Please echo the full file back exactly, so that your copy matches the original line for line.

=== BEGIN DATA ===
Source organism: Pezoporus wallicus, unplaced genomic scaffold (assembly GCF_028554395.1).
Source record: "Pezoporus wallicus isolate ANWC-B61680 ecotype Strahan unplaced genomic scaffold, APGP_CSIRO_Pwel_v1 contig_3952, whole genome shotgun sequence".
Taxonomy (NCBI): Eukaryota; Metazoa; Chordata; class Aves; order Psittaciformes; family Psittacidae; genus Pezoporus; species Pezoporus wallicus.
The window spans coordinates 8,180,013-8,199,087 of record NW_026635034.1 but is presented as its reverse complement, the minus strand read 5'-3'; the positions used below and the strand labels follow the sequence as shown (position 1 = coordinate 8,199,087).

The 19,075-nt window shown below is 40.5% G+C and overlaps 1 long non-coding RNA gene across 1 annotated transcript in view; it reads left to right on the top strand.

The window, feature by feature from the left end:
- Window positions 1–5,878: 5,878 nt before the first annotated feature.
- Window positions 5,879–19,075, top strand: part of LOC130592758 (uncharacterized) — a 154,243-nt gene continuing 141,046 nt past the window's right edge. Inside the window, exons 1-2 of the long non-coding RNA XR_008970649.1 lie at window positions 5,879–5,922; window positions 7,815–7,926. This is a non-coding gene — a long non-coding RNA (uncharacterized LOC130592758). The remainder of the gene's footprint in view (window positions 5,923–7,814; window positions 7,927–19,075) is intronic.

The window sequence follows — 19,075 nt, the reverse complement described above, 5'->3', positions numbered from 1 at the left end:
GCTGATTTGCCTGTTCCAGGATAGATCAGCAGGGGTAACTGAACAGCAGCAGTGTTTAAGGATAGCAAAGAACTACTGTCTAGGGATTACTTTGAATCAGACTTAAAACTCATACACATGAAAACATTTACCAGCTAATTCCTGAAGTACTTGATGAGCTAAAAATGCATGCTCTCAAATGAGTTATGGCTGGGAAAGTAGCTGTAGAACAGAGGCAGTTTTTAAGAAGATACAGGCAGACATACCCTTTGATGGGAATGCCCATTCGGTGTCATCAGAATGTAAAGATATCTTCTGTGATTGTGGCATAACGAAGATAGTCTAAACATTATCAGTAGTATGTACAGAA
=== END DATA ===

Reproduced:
Source organism: Pezoporus wallicus, unplaced genomic scaffold (assembly GCF_028554395.1).
Source record: "Pezoporus wallicus isolate ANWC-B61680 ecotype Strahan unplaced genomic scaffold, APGP_CSIRO_Pwel_v1 contig_3952, whole genome shotgun sequence".
Taxonomy (NCBI): Eukaryota; Metazoa; Chordata; class Aves; order Psittaciformes; family Psittacidae; genus Pezoporus; species Pezoporus wallicus.
The window spans coordinates 8,180,013-8,199,087 of record NW_026635034.1 but is presented as its reverse complement, the minus strand read 5'-3'; the positions used below and the strand labels follow the sequence as shown (position 1 = coordinate 8,199,087).

The 19,075-nt window shown below is 40.5% G+C and overlaps 1 long non-coding RNA gene across 1 annotated transcript in view; it reads left to right on the top strand.

The window, feature by feature from the left end:
- Window positions 1–5,878: 5,878 nt before the first annotated feature.
- Window positions 5,879–19,075, top strand: part of LOC130592758 (uncharacterized) — a 154,243-nt gene continuing 141,046 nt past the window's right edge. Inside the window, exons 1-2 of the long non-coding RNA XR_008970649.1 lie at window positions 5,879–5,922; window positions 7,815–7,926. This is a non-coding gene — a long non-coding RNA (uncharacterized LOC130592758). The remainder of the gene's footprint in view (window positions 5,923–7,814; window positions 7,927–19,075) is intronic.

The window sequence follows — 19,075 nt, the reverse complement described above, 5'->3', positions numbered from 1 at the left end:
GCTGATTTGCCTGTTCCAGGATAGATCAGCAGGGGTAACTGAACAGCAGCAGTGTTTAAGGATAGCAAAGAACTACTGTCTAGGGATTACTTTGAATCAGACTTAAAACTCATACACATGAAAACATTTACCAGCTAATTCCTGAAGTACTTGATGAGCTAAAAATGCATGCTCTCAAATGAGTTATGGCTGGGAAAGTAGCTGTAGAACAGAGGCAGTTTTTAAGAAGATACAGGCAGACATACCCTTTGATGGGAATGCCCATTCGGTGTCATCAGAATGTAAAGATATCTTCTGTGATTGTGGCATAACGAAGATAGTCTAAACATTATCAGTAGTATGTACAGAA